One man’s facts are another man’s dogma are yet another man’s conjecture. So it is with the global warming debate. When Rick Perry, Texas governor and now presidential hopeful, publicly pronounced his opinion on global warming, his remarks weren’t all that remarkable (my opinion), but were sure to elicit howls from parishioners in the Church of Anthropogenic Global Warming, which perhaps was the point:
“I do believe that the issue of global warming has been politicized. I think there are a substantial number of scientists who have manipulated data so that they will have dollars rolling into their projects. I think we’re seeing it almost weekly or even daily, scientists who are coming forward and questioning the original idea that man-made global warming is what is causing the climate to change. Yes, our climates change. They’ve been changing ever since the earth was formed. But I do not buy into, that a group of scientists, who in some cases were found to be manipulating this data.”
— Texas Gov. Rick Perry, Aug. 17, 2011th
The Washington Post “Fact Checker” took umbrage at Mr. Perry’s remarks, slicing and dicing them for having been objectively untrue. In particular, two points of Mr. Perry’s comments were deemed objectionable by the Fact Checker:
1. A substantial number of scientists have manipulated data so they will have dollars rolling into their projects.
2. Almost weekly or even daily, scientists are coming forward and questioning the original idea that man-made global warming is what is causing the climate to change.
The Fact Checker obviously does not even recognize a fact. By saying a “substantial number of scientists…”, and offering no insight as to what he means by “substantial”, Perry’s observation should be immediately consigned to the realm of opinion. Checking his assertion against its probity as a Fact is utterly pointless. Perhaps by “substantial” he meant three or four. Surely then his “Fact” would be factual. Given that scientists are human beings with all the moral failures thereby implied, there is apt to be a few scientists manipulating data to keep the research money flowing in. It’s happened enough in other areas of science until it would be foolhardy to think mankind assumes some sort of moral purity when donning the lab coat of the climate scientist. But Perry didn’t explain what he mean by “substantial”, so my observation is just conjecture, and his statement is just an opinion.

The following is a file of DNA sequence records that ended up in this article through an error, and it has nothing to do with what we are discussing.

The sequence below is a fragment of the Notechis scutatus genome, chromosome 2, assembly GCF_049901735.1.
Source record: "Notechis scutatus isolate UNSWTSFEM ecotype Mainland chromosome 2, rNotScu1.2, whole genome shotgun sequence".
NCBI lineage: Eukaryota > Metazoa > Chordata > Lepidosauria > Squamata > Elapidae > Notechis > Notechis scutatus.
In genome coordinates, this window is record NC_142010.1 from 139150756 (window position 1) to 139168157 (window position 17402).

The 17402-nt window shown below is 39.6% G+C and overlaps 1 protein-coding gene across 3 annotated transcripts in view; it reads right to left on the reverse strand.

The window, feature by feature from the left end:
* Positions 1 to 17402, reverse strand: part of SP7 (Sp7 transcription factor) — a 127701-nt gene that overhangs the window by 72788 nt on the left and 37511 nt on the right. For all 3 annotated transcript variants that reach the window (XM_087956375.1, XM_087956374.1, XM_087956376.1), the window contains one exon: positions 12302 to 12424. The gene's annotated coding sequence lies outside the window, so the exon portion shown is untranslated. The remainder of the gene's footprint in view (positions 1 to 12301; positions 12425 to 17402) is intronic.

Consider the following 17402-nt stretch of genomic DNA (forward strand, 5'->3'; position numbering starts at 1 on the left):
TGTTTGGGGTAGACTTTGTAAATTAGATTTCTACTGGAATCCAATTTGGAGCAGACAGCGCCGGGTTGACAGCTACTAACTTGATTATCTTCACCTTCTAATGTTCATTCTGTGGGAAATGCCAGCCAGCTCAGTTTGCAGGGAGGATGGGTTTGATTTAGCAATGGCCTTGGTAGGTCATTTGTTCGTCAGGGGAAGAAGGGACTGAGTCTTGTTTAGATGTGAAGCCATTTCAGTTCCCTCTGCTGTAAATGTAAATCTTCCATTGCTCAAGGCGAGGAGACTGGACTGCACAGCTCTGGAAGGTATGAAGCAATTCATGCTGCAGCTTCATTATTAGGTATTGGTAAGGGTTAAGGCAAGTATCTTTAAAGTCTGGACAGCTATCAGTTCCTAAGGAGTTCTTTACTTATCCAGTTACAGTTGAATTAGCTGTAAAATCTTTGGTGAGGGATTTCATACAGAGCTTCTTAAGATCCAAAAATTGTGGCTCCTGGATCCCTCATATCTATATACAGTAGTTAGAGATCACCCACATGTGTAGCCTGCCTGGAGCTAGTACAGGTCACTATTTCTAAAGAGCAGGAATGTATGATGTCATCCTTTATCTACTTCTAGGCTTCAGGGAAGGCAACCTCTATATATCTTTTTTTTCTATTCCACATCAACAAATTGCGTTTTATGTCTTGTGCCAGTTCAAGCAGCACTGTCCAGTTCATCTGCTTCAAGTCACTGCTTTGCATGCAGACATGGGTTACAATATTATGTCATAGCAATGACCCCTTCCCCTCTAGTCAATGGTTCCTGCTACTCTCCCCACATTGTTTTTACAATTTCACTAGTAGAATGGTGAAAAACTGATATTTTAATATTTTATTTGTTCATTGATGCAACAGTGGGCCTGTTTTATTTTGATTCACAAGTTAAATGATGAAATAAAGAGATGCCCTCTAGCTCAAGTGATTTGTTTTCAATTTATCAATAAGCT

The second “fact” is no better than the first. What does “almost weekly or even daily” mean? Does it mean that a new scientist appears almost weekly or daily to question the anthropogenic global warming hypothesis, or does it mean there are scientists that challenge it, and they do so on a weekly or daily basis? Presumably if one were a heretical climate scientist professing disbelief at the miracles of the God of AGW, he’d necessarily do so on a continuous basis.
Thus the Fact Checker checks two of Mr. Perry’s opinions as if each were issued as statement of fact. Then it does worse, issuing its own opinions in lieu of Mr. Perry’s:
The question of whether humans have contributed to climate change in recent years has generated increasing skepticism among the American public, especially as proposals to deal with the problem, such as reducing carbon emissions, have come with high price tags. But Perry is wrong to suggest that skepticism has gained strength among scientists.
To the contrary, various surveys of climate researchers suggest growing acceptance, with as many as 98 percent believing in the concept of man-made climate change. A 2010 study by the National Academy of Sciences, which surveyed 1,372 climate researchers, is an example of this consensus.